The misleading concept of a common core to ADHD has been superseded by models of pathophysiological heterogeneity that propose multi-causal pathways to this disorder with each mediated by a different combination of neurophysiological deficits. Dysfunction in response inhibition underpins only one of several pathways to ADHD [10]. Consistent with this proposal, Nigg et al. [11] estimated that only 35 to 50% of children with ADHD Combined type have deficits in response inhibition. This executive deficit is potentially one of several endophenotypes that could predispose a person towards developing ADHD [12], [13].

Beside the inhibitory pathway (caused by mesocortical deficits), the dual-pathway model proposes a motivational trail affected by mesolimbic dysfunctions. Solanto [14] identified a lack of correlation between measures of response inhibition and delay aversion in children with ADHD. This finding implies that these two paradigms tap different components of the disorder, which indicates the existence of independent endophenotypes. Accordingly, averaging at the level of clinical symptoms will not meet the requirements of ADHD as a heterogeneous disorder [10].

At the performance level, successful inhibition might mask underlying brain dysfunctions, as affected children either increase effort or develop compensatory strategies: a shift from behaviour to brain processes is required [10].

One neurophysiological theory proposes that motor hyperactivity might mainly result from insufficient motor facilitation, insufficient motor inhibition or a dysfunctional interaction between both phenomena within cortico-striatal-thalamo-cortical motor circuits in the context of deficits in behavioural inhibition [15]. Studies on these deficits have yielded more consistent results. In the motor cortex, short interval intracortical inhibition (SICI) has been repeatedly found to be reduced in children with ADHD in a passive (resting) condition [17], [18], [19], [20]. It has been noticed that a reduced SICI is not specific for ADHD but can also be found in other neurological and psychiatric disorders (e.g., Parkinson’s disease, obsessive-compulsive disorder [16]).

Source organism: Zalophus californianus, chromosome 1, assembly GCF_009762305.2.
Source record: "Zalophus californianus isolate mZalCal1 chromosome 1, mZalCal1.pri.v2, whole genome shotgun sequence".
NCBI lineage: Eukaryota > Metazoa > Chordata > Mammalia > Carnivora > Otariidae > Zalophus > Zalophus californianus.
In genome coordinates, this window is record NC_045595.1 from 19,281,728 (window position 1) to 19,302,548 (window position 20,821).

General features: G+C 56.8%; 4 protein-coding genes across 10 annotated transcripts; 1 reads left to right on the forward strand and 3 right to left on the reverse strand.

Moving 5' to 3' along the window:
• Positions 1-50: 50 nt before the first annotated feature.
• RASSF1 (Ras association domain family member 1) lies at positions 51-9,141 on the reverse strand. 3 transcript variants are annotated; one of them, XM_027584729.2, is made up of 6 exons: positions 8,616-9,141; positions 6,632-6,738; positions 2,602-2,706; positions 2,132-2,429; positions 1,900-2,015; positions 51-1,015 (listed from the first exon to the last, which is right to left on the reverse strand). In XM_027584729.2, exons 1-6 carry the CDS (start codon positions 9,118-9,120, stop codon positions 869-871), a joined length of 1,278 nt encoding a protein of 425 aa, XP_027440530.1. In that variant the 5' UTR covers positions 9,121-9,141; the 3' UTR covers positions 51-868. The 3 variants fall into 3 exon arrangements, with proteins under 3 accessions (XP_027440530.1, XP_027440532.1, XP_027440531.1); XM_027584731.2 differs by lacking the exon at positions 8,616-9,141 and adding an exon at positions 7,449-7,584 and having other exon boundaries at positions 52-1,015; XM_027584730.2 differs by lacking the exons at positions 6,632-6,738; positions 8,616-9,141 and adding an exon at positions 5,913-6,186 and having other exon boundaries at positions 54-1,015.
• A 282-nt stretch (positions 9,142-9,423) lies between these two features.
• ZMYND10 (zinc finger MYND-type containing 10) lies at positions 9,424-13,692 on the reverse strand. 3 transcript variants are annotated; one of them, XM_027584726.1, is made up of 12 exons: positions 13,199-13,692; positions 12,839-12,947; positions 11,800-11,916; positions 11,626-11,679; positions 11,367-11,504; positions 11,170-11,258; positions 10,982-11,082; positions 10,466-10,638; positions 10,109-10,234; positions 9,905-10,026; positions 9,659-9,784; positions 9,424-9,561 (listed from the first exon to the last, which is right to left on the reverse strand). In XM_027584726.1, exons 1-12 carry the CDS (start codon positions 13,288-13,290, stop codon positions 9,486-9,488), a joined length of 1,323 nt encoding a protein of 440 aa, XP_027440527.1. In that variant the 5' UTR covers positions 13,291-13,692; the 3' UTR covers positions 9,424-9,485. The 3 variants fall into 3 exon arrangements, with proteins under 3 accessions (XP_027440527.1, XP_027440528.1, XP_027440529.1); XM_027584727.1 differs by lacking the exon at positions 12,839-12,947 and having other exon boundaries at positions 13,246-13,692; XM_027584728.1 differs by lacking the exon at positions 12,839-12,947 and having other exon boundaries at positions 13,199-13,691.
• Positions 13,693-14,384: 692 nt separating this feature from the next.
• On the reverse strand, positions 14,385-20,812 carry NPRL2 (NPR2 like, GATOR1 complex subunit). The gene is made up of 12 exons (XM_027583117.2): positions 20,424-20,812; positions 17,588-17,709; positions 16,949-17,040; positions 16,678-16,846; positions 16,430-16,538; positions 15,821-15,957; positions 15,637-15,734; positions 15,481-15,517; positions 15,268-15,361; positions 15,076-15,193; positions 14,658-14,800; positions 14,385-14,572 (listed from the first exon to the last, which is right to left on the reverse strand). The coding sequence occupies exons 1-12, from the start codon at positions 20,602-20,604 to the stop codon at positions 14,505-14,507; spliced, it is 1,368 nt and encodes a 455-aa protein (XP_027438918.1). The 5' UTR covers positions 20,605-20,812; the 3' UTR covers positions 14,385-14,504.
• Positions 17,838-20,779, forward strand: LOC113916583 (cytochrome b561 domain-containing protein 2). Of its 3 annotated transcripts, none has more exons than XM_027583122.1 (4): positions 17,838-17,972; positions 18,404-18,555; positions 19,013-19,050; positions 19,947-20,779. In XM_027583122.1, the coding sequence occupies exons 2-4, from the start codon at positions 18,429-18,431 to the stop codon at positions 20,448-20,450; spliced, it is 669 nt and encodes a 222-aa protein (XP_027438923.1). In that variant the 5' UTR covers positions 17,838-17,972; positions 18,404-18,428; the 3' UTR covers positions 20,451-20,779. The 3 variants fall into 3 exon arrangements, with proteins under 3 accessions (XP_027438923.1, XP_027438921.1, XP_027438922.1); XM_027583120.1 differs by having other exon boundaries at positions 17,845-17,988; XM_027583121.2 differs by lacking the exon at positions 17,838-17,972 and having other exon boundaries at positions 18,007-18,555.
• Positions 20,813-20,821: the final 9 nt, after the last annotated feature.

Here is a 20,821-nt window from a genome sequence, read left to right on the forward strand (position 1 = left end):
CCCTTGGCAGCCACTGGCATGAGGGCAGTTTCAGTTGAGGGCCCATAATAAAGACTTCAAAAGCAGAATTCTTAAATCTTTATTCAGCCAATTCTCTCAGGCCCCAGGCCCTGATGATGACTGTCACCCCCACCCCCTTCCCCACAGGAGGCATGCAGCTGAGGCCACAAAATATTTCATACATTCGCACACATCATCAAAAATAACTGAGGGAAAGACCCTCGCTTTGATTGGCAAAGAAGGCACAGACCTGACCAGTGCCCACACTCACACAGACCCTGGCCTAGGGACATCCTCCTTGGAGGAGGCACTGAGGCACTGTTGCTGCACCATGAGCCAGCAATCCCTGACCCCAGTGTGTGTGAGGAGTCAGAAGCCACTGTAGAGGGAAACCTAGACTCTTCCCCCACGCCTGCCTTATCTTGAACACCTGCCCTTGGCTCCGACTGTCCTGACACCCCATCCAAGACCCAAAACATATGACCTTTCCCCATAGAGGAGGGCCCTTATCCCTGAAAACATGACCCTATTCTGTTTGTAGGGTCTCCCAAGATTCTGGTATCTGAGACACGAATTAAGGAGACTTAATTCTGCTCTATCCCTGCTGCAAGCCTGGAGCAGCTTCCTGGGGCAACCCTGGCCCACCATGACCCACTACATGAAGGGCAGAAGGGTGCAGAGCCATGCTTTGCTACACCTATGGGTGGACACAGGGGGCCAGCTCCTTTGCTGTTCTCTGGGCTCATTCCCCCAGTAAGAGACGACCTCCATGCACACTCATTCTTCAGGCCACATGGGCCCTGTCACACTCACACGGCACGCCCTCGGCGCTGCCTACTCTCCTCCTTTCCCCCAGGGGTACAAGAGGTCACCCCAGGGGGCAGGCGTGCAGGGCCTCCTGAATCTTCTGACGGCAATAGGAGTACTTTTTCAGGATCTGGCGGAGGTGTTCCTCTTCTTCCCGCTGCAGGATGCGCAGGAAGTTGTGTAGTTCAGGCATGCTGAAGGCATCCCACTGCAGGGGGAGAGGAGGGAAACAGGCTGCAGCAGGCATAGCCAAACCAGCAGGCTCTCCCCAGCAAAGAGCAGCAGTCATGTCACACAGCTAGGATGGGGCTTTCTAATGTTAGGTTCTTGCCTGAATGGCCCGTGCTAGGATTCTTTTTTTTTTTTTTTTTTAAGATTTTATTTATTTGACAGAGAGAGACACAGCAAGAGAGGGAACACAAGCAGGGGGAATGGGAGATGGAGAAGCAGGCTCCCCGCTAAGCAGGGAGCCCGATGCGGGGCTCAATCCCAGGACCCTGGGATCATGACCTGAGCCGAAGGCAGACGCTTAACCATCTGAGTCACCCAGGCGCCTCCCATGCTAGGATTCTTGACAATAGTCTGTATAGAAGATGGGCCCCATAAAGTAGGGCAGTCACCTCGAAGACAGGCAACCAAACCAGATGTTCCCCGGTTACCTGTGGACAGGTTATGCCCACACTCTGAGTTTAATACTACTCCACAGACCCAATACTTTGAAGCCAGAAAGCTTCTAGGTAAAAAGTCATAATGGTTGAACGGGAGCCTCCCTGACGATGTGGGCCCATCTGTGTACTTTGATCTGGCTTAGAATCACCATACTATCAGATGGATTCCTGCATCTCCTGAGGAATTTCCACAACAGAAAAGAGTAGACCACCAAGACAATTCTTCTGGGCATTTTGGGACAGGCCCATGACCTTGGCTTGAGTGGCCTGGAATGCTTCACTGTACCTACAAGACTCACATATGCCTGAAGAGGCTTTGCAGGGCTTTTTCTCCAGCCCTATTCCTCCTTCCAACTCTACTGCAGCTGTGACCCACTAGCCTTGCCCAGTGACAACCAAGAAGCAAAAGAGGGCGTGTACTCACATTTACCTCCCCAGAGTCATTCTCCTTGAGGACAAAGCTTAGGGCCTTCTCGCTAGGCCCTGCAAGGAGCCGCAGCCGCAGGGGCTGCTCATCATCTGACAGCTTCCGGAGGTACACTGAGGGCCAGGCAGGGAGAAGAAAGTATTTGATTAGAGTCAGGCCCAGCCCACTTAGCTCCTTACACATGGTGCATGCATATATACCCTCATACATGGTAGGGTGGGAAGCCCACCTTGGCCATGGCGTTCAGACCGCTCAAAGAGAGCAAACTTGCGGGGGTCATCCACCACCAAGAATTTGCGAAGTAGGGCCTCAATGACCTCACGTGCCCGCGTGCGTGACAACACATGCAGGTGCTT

SICI and other components of cortical excitability can be measured noninvasively by transcranial magnetic stimulation (TMS). By applying single-pulse TMS to the motor cortex, motor evoked potentials (MEP) can be measured in contralateral extremity muscles (e.g., the m. abductor digiti minimi) [21], [22], [23], [24]. Using paired-pulse TMS, two pulses are delivered through the same coil. This paradigm allows for the study of inhibitory and facilitatory effects within the motor cortex [25]. The intensity and the interstimulus interval (ISI) between subthreshold conditioning and the supra-threshold test stimulus influence the outcome. This relationship exists because different circuits are recruited, and the time constants for the activated circuits might differ [22]. An ISI between 1 to 4 ms generates a diminished MEP compared to single-pulse MEP amplitude. This inhibition of the MEP amplitude is called short intracortical inhibition (SICI). Intracortical facilitation is the increase in amplitude that occurs with an ISI of 6 to 25 ms [24].

These phenomena are ostensibly mediated in cortical regions, as intracortical inhibition and facilitation are seemingly the result of the activation of separate neuronal circuits [26]. Based on the effect of different medications, SICI is thought to reflect the activity of GABAAergic inhibitory interneurons within the motor cortex [27]. It is also modulated by dopamine [28], e.g., methylphenidate alters SICI in a dose- and gene-dependent manner and could exert its effects directly in the motor cortex by dopaminergic inputs [20].

TMS is not only a useful tool for studying motor system excitability during rest, but also when individuals are actively engaged in a cognitive or motor task [24], [29]. In a laboratory setting, inhibitory processes in an active motoric condition can be examined with the go/nogo task. For each trial, either a go or a nogo stimulus is presented. Subjects have to respond to the go stimuli or inhibit a prepared motoric act in nogo trials, respectively. Several studies with adults have examined motor cortex excitability in an active task condition. A reduction of inhibition was measured in go trials immediately prior to electromyography (EMG) onset [30], [31]. In nogo trials, an increase in SICI [32], [33], [34] and a decrease in single-pulse MEP amplitudes [35], [36], [37] were found at a time corresponding to the mean reaction time in go trials.